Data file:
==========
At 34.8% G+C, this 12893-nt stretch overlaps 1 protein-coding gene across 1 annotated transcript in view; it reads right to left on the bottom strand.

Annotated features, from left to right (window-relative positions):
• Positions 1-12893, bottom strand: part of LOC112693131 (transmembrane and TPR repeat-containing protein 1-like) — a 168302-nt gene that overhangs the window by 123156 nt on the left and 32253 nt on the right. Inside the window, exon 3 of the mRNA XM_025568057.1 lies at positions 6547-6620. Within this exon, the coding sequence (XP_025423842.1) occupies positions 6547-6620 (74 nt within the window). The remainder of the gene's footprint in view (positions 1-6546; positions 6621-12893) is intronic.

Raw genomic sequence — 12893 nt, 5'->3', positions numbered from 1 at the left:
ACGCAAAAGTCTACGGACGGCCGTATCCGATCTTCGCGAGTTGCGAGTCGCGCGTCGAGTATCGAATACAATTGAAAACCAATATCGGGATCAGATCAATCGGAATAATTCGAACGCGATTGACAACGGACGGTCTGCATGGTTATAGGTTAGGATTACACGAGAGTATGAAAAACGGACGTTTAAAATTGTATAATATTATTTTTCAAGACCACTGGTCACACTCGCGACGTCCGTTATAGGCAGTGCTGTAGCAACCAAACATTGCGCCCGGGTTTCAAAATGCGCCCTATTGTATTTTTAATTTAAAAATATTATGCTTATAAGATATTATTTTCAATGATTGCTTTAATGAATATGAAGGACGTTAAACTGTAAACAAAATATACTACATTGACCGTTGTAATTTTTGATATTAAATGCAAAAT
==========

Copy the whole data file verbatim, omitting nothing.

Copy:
At 34.8% G+C, this 12893-nt stretch overlaps 1 protein-coding gene across 1 annotated transcript in view; it reads right to left on the bottom strand.

Annotated features, from left to right (window-relative positions):
• Positions 1-12893, bottom strand: part of LOC112693131 (transmembrane and TPR repeat-containing protein 1-like) — a 168302-nt gene that overhangs the window by 123156 nt on the left and 32253 nt on the right. Inside the window, exon 3 of the mRNA XM_025568057.1 lies at positions 6547-6620. Within this exon, the coding sequence (XP_025423842.1) occupies positions 6547-6620 (74 nt within the window). The remainder of the gene's footprint in view (positions 1-6546; positions 6621-12893) is intronic.

Raw genomic sequence — 12893 nt, 5'->3', positions numbered from 1 at the left:
ACGCAAAAGTCTACGGACGGCCGTATCCGATCTTCGCGAGTTGCGAGTCGCGCGTCGAGTATCGAATACAATTGAAAACCAATATCGGGATCAGATCAATCGGAATAATTCGAACGCGATTGACAACGGACGGTCTGCATGGTTATAGGTTAGGATTACACGAGAGTATGAAAAACGGACGTTTAAAATTGTATAATATTATTTTTCAAGACCACTGGTCACACTCGCGACGTCCGTTATAGGCAGTGCTGTAGCAACCAAACATTGCGCCCGGGTTTCAAAATGCGCCCTATTGTATTTTTAATTTAAAAATATTATGCTTATAAGATATTATTTTCAATGATTGCTTTAATGAATATGAAGGACGTTAAACTGTAAACAAAATATACTACATTGACCGTTGTAATTTTTGATATTAAATGCAAAAT